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Plant J. 1995 Jan;7(1):3-15.

Starch branching enzymes belonging to distinct enzyme families are differentially expressed during pea embryo development.

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Department of Genetics and Applied Genetics, John Innes Institute, John Innes Centre, Norwich, UK.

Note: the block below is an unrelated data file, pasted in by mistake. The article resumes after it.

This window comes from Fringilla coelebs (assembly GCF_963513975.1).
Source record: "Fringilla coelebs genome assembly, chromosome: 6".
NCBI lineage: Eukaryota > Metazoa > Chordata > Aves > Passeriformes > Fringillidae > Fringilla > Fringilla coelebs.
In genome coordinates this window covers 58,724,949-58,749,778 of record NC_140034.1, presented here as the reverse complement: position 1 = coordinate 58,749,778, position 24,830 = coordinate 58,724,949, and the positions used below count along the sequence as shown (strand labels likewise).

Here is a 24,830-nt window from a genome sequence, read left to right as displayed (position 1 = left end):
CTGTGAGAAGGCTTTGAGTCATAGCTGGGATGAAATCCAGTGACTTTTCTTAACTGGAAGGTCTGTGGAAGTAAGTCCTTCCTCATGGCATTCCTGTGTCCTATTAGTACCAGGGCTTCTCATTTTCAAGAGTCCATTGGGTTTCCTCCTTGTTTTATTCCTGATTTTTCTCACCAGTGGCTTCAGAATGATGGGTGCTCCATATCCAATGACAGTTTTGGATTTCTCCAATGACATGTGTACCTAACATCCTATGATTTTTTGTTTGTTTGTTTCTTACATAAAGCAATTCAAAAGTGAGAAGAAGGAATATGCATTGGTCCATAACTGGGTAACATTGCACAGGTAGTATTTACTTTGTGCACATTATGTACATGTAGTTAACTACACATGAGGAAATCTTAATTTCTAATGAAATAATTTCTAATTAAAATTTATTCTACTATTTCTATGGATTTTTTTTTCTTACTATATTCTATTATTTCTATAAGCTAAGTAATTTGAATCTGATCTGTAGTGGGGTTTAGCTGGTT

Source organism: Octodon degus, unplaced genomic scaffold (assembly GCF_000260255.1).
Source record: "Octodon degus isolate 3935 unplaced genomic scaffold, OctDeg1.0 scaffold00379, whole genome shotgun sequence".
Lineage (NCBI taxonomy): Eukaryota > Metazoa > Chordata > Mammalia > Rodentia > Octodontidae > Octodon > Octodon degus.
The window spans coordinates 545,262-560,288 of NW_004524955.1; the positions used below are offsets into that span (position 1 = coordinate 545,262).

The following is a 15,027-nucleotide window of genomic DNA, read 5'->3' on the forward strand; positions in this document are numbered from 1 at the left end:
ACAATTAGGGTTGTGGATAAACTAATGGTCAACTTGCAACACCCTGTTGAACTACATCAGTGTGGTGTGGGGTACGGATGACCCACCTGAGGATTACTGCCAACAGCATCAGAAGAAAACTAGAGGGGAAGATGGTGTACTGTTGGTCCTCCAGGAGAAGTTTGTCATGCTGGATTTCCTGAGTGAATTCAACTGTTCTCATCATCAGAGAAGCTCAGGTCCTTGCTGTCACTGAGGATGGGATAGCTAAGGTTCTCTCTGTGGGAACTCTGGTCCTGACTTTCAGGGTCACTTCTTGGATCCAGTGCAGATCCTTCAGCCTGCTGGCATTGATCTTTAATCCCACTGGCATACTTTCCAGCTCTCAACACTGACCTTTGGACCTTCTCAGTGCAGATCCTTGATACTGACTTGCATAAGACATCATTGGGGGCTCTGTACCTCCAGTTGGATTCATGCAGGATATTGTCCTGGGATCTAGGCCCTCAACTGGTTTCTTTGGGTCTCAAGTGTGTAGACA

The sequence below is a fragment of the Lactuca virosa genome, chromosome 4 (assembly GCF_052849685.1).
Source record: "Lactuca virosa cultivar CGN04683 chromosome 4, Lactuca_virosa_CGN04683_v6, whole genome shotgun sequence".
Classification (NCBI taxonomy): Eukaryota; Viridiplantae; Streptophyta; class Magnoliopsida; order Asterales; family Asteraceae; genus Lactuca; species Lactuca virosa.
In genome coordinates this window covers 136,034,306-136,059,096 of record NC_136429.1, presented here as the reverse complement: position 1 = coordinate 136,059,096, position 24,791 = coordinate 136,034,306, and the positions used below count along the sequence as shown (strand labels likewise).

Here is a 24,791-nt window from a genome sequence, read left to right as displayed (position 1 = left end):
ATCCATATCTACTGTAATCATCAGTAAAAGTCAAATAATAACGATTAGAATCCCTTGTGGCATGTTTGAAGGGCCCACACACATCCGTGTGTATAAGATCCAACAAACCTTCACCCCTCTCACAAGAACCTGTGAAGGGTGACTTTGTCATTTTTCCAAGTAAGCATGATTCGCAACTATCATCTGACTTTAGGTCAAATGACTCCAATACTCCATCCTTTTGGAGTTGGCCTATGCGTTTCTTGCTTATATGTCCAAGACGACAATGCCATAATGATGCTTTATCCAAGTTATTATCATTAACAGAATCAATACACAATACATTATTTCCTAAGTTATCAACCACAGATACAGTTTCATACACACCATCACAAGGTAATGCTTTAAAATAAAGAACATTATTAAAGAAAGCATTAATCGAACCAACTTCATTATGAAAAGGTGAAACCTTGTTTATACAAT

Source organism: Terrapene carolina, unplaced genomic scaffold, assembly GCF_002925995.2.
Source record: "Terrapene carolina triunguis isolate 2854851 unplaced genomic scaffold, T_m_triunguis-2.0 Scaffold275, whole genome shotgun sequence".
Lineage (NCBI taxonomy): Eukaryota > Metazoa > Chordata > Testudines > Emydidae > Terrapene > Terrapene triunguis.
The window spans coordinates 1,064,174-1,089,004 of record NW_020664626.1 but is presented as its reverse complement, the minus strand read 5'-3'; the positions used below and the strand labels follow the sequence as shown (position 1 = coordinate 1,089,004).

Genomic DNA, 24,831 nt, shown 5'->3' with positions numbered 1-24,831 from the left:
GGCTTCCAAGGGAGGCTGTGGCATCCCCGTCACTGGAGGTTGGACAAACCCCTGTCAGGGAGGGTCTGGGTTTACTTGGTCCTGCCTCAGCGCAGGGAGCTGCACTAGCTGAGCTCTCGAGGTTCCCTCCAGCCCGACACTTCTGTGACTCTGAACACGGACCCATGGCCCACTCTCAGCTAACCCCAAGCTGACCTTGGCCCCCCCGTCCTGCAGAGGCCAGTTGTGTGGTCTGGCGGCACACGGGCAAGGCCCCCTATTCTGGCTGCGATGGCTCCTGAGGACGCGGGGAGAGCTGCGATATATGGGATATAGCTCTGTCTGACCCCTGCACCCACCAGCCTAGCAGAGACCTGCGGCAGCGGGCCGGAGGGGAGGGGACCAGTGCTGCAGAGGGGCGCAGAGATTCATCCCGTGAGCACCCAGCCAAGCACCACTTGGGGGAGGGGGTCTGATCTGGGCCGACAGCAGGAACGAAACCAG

cDNA clones for two isoforms of starch branching enzyme (SBEI and SBEII) have been isolated from pea embryos and sequenced. The deduced amino acid sequences of pea SBEI and SBEII are closely related to starch branching enzymes of maize, rice, potato and cassava and a number of glycogen branching enzymes from yeast, mammals and several prokaryotic species. In comparison with SBEI, the deduced amino acid sequence of SBEII lacks a flexible domain at the N-terminus of the mature protein. This domain is also present in maize SBEII and rice SBEIII and resembles one previously reported for pea granule-bound starch synthase II (GBSSII). However, in each case it is missing from the other isoform of SBE from the same species. On the basis of this structural feature (which exists in some isoforms from both monocots and dicots) and other differences in sequence, SBEs from plants may be divided into two distinct enzyme families. There is strong evidence from our own and other work that the amylopectin products of the enzymes from these two families are qualitatively different. Pea SBEI and SBEII are differentially expressed during embryo development. SBEI is relatively highly expressed in young embryos whilst maximum expression of SBEII occurs in older embryos. The differential expression of isoforms which have distinct catalytic properties means that the contribution of each SBE isoform to starch biosynthesis changes during embryo development. Qualitative measurement of amylopectin from developing and maturing embryos confirms that the nature of amylopectin changes during pea embryo development and that this correlates with the differential expression of SBE isoforms.

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